Distributed programming frameworks like Hadoop and Dryad are popular for performing computation over large amounts of data. The reason is programmer convenience: they accept a query expressed in a simple form such as MapReduce, and automatically take care of distributing computation to multiple hosts, ensuring the data is available at all nodes that need it, and dealing with host failures and stragglers.
A major limitation of Hadoop and Dryad is that they are not well-suited to expressing iterative algorithms or dynamic programming problems. These are very commonly found patterns in many algorithms, such as k-means clustering, binomial options pricing or Smith Waterman for sequence alignment.
Over in the SRG in Cambridge, we developed a Turing-powerful distributed execution engine called CIEL that addresses this. The NSDI 2011 paper describes the system in detail, but here’s a shorter introduction.
The CIEL Execution Engine
CIEL consists of a master coordination server and workers installed on every host. The engine is job-oriented: a job consists of a graph of tasks which results in a deterministic output. CIEL tasks can run in any language and are started by the worker processes as needed. Data flows around the cluster in the form of references that are fed to tasks as dependencies. Tasks can publish their outputs either as concrete references if they can finish the work immediately or as a future reference. Additionally, tasks can dynamically spawn more tasks and delegate references to them, which makes the system Turing-powerful and suitable for iterative and dynamic programming problems where the task graph cannot be computed statically.
The first iteration of CIEL used a domain-specific language called Skywriting to coordinate how tasks should run across a cluster. Skywriting is an interpreted language that is “native” to CIEL, and when it needs to block it stores its entire execution state inside CIEL as a continuation. Derek Murray has written a blog post explaining this in more detail.
More recently, we have been working on eliminating the need for Skywriting entirely, by adding direct support for CIEL into languages such as Python, Java, Scala, and the main subject of this post – OCaml. It works via libraries that communicate with CIEL to spawn tasks, publish references, or suspend itself into the cluster to be woken up when a future reference is completed.
Rather than go into too much detail about the innards of CIEL, this post describes the OCaml API and gives some examples of how to use it. The simplest interface to start with is:
'a ref represents a CIEL reference. This data might not be immediately present on the current node, and so must be dereferenced using the
If the reference has been completed, then the OCaml value is unmarshalled and returned. If it is not present, then the program needs to wait until the computation involving the reference has completed elsewhere. The future reference might contain a large data structure and be on another host entirely, and so we should serialise the program state and spawn a task that is dependent on the future’s completion. This way, CIEL can resume execution on whatever node finished that computation, avoiding the need to move data across the network.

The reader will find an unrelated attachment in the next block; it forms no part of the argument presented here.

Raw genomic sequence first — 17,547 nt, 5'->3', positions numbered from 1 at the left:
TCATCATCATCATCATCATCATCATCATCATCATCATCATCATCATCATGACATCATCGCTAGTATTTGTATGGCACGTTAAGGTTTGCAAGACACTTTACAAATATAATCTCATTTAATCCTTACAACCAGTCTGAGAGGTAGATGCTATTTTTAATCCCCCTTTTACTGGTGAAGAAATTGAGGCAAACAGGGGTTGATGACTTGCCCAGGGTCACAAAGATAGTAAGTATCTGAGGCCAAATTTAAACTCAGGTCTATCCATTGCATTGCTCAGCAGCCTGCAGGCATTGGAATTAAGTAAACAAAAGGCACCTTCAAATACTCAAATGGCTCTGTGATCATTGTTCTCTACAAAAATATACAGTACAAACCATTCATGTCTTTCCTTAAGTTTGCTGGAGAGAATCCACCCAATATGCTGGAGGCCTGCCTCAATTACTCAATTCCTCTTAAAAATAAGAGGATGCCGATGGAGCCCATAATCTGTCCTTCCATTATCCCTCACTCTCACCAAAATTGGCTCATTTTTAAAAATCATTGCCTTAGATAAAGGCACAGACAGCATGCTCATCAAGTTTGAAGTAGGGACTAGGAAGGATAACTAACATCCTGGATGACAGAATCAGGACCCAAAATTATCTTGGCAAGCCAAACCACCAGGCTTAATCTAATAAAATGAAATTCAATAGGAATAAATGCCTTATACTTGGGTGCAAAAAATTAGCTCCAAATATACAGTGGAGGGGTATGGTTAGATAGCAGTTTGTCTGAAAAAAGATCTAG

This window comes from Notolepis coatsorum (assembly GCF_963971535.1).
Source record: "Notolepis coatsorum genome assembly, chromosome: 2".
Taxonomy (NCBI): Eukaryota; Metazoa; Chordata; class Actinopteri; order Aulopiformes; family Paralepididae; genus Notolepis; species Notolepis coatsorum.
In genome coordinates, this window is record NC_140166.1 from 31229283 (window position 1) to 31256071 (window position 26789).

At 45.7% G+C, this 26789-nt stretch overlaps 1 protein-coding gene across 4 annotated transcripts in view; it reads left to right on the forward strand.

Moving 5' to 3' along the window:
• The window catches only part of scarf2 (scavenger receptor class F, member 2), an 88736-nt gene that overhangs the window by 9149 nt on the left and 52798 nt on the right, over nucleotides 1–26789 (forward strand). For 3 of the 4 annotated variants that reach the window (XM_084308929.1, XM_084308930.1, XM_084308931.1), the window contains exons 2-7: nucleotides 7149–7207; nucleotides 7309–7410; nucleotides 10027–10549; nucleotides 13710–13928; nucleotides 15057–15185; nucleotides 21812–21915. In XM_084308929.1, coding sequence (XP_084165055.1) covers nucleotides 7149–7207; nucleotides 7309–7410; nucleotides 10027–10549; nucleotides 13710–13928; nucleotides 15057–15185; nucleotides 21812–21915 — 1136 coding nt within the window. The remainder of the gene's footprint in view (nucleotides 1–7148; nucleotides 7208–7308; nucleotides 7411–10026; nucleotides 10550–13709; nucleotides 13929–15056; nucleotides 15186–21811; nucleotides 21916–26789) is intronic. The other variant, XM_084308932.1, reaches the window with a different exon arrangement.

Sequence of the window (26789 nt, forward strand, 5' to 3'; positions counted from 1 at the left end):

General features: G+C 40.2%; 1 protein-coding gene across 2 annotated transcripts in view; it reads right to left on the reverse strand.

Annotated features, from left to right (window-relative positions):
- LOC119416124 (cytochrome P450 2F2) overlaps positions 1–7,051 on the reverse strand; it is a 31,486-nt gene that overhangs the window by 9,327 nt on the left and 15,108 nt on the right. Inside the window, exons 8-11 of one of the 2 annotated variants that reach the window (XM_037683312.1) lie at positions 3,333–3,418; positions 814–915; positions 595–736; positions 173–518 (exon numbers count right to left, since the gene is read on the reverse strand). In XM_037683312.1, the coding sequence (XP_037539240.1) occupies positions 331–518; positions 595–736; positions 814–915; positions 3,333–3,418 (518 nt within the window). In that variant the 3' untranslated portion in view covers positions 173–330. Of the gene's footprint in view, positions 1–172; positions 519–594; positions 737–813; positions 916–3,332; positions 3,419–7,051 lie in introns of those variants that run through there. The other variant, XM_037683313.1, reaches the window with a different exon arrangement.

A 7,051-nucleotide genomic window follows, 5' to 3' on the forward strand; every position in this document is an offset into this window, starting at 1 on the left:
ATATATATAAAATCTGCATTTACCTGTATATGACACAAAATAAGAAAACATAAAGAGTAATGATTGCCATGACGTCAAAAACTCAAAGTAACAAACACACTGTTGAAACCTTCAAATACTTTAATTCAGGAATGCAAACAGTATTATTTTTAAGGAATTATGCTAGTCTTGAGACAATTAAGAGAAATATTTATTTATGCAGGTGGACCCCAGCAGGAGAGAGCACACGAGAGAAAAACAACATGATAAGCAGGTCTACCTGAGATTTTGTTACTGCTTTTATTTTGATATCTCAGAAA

Luckily, we do not need to serialise the entire heap to suspend the program. DataCaml uses the delimcc delimited continuations library to walk the stack and save only the subset required to restart this particular task. Delimcc abstracts this in the form a “restartable exception” that supplies a closure which can be called later to resume the execution, as if the exception had never happened. Delimcc supports serialising this closure to an output channel, which you can read about in Oleg’s paper.
So how do we construct references? Lets fill in more of the interface:
spawn function accepts a closure and an argument, and returns a future of the result as a reference.
run function begins the execution of a job, with the first parameter taking some
string arguments and returning an
'a value. We also supply a pretty-printer second argument to convert the
'a into a string for returning as the result of the job (this can actually be any JSON value in CIEL, and just simplified here).
We first spawn a function
r1 which simply adds 5 to the job argument. A job in CIEL is lazily scheduled, so this marshals the function to CIEL, creates a future, and returns immediately. Next, the
r2 function spawns a task which also adds 5, but to the dereferenced value of
r1. Again, it is not scheduled yet as the return reference has not been dereferenced.
Finally, we attempt to dereference
r2, which causes it be scheduled on a worker. While executing, it will try to dereference
r1 that will schedule it, and all the tasks will run to completion.